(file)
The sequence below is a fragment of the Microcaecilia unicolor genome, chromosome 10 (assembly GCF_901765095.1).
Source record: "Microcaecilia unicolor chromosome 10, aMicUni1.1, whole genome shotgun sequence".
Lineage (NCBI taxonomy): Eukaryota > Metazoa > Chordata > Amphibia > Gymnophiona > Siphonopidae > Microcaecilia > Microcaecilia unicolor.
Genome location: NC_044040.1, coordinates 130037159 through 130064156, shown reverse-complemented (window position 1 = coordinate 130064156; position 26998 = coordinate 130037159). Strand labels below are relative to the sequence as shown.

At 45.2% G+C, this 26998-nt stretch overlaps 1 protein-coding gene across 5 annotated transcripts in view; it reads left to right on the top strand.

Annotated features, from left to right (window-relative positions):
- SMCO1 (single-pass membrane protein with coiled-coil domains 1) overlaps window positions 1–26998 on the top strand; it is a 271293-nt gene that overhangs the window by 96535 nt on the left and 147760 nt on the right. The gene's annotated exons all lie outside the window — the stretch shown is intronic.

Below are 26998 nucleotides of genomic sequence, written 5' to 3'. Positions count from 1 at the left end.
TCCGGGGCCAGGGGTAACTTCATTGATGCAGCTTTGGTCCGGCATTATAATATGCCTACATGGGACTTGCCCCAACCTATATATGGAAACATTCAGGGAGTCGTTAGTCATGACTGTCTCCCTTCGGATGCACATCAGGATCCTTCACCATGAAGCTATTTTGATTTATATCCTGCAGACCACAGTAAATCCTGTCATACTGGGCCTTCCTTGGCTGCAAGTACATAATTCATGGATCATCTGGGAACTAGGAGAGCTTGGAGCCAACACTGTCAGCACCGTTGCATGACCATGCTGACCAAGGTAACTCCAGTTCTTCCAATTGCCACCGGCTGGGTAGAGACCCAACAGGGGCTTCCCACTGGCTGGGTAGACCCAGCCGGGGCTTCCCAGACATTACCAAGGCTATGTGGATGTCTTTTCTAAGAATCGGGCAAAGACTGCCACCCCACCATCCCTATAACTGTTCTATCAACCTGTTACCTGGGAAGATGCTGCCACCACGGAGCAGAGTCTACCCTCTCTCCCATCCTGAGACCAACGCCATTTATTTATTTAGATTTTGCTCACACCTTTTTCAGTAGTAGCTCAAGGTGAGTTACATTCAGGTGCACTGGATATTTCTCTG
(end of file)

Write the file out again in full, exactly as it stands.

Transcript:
The sequence below is a fragment of the Microcaecilia unicolor genome, chromosome 10 (assembly GCF_901765095.1).
Source record: "Microcaecilia unicolor chromosome 10, aMicUni1.1, whole genome shotgun sequence".
Lineage (NCBI taxonomy): Eukaryota > Metazoa > Chordata > Amphibia > Gymnophiona > Siphonopidae > Microcaecilia > Microcaecilia unicolor.
Genome location: NC_044040.1, coordinates 130037159 through 130064156, shown reverse-complemented (window position 1 = coordinate 130064156; position 26998 = coordinate 130037159). Strand labels below are relative to the sequence as shown.

At 45.2% G+C, this 26998-nt stretch overlaps 1 protein-coding gene across 5 annotated transcripts in view; it reads left to right on the top strand.

Annotated features, from left to right (window-relative positions):
- SMCO1 (single-pass membrane protein with coiled-coil domains 1) overlaps window positions 1–26998 on the top strand; it is a 271293-nt gene that overhangs the window by 96535 nt on the left and 147760 nt on the right. The gene's annotated exons all lie outside the window — the stretch shown is intronic.

Below are 26998 nucleotides of genomic sequence, written 5' to 3'. Positions count from 1 at the left end.
TCCGGGGCCAGGGGTAACTTCATTGATGCAGCTTTGGTCCGGCATTATAATATGCCTACATGGGACTTGCCCCAACCTATATATGGAAACATTCAGGGAGTCGTTAGTCATGACTGTCTCCCTTCGGATGCACATCAGGATCCTTCACCATGAAGCTATTTTGATTTATATCCTGCAGACCACAGTAAATCCTGTCATACTGGGCCTTCCTTGGCTGCAAGTACATAATTCATGGATCATCTGGGAACTAGGAGAGCTTGGAGCCAACACTGTCAGCACCGTTGCATGACCATGCTGACCAAGGTAACTCCAGTTCTTCCAATTGCCACCGGCTGGGTAGAGACCCAACAGGGGCTTCCCACTGGCTGGGTAGACCCAGCCGGGGCTTCCCAGACATTACCAAGGCTATGTGGATGTCTTTTCTAAGAATCGGGCAAAGACTGCCACCCCACCATCCCTATAACTGTTCTATCAACCTGTTACCTGGGAAGATGCTGCCACCACGGAGCAGAGTCTACCCTCTCTCCCATCCTGAGACCAACGCCATTTATTTATTTAGATTTTGCTCACACCTTTTTCAGTAGTAGCTCAAGGTGAGTTACATTCAGGTGCACTGGATATTTCTCTG